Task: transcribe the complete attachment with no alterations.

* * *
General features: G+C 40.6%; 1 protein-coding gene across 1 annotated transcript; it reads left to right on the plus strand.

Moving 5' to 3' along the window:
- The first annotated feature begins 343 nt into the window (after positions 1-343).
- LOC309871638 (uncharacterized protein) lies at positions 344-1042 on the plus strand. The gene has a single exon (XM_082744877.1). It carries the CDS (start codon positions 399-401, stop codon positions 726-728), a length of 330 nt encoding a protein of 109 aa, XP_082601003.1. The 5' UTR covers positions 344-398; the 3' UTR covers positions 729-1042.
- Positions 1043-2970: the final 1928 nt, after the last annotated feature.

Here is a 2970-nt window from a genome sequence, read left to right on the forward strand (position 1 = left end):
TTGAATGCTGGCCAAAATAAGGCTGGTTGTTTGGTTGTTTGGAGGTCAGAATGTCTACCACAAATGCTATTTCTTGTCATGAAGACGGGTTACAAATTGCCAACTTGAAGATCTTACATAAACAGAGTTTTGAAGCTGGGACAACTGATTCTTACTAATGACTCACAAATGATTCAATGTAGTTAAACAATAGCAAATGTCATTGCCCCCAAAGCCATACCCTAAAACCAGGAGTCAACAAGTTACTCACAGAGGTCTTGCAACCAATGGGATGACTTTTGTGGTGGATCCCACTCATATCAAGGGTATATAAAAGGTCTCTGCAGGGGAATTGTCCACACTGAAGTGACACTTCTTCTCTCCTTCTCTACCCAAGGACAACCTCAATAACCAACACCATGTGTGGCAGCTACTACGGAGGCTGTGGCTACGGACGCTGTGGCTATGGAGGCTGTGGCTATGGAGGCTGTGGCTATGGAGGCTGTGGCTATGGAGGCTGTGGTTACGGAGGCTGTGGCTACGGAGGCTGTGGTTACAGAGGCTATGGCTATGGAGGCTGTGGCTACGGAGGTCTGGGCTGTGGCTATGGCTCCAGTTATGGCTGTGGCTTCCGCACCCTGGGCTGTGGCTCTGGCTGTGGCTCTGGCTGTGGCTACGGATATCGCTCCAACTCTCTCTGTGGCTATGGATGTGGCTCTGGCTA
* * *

General features: G+C 40.6%; 1 protein-coding gene across 1 annotated transcript; it reads left to right on the plus strand.

Moving 5' to 3' along the window:
- The first annotated feature begins 343 nt into the window (after positions 1-343).
- LOC309871638 (uncharacterized protein) lies at positions 344-1042 on the plus strand. The gene has a single exon (XM_082744877.1). It carries the CDS (start codon positions 399-401, stop codon positions 726-728), a length of 330 nt encoding a protein of 109 aa, XP_082601003.1. The 5' UTR covers positions 344-398; the 3' UTR covers positions 729-1042.
- Positions 1043-2970: the final 1928 nt, after the last annotated feature.

Here is a 2970-nt window from a genome sequence, read left to right on the forward strand (position 1 = left end):
TTGAATGCTGGCCAAAATAAGGCTGGTTGTTTGGTTGTTTGGAGGTCAGAATGTCTACCACAAATGCTATTTCTTGTCATGAAGACGGGTTACAAATTGCCAACTTGAAGATCTTACATAAACAGAGTTTTGAAGCTGGGACAACTGATTCTTACTAATGACTCACAAATGATTCAATGTAGTTAAACAATAGCAAATGTCATTGCCCCCAAAGCCATACCCTAAAACCAGGAGTCAACAAGTTACTCACAGAGGTCTTGCAACCAATGGGATGACTTTTGTGGTGGATCCCACTCATATCAAGGGTATATAAAAGGTCTCTGCAGGGGAATTGTCCACACTGAAGTGACACTTCTTCTCTCCTTCTCTACCCAAGGACAACCTCAATAACCAACACCATGTGTGGCAGCTACTACGGAGGCTGTGGCTACGGACGCTGTGGCTATGGAGGCTGTGGCTATGGAGGCTGTGGCTATGGAGGCTGTGGCTATGGAGGCTGTGGTTACGGAGGCTGTGGCTACGGAGGCTGTGGTTACAGAGGCTATGGCTATGGAGGCTGTGGCTACGGAGGTCTGGGCTGTGGCTATGGCTCCAGTTATGGCTGTGGCTTCCGCACCCTGGGCTGTGGCTCTGGCTGTGGCTCTGGCTGTGGCTACGGATATCGCTCCAACTCTCTCTGTGGCTATGGATGTGGCTCTGGCTA